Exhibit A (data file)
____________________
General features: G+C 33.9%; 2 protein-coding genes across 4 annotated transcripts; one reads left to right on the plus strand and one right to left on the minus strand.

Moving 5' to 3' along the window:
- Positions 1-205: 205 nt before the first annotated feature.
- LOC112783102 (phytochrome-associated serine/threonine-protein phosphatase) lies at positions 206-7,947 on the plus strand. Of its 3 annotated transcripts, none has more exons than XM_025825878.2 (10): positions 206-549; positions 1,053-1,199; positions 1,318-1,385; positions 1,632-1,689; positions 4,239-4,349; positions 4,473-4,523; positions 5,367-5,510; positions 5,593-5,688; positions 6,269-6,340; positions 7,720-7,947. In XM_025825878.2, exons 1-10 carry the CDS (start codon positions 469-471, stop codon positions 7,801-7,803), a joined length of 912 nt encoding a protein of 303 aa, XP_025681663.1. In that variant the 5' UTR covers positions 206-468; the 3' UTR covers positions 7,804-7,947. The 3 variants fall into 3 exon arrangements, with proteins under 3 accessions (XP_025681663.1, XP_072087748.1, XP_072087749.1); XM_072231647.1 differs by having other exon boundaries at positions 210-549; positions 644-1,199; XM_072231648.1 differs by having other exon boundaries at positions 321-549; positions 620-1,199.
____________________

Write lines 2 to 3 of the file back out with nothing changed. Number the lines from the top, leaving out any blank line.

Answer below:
Moving 5' to 3' along the window:
- Positions 1-205: 205 nt before the first annotated feature.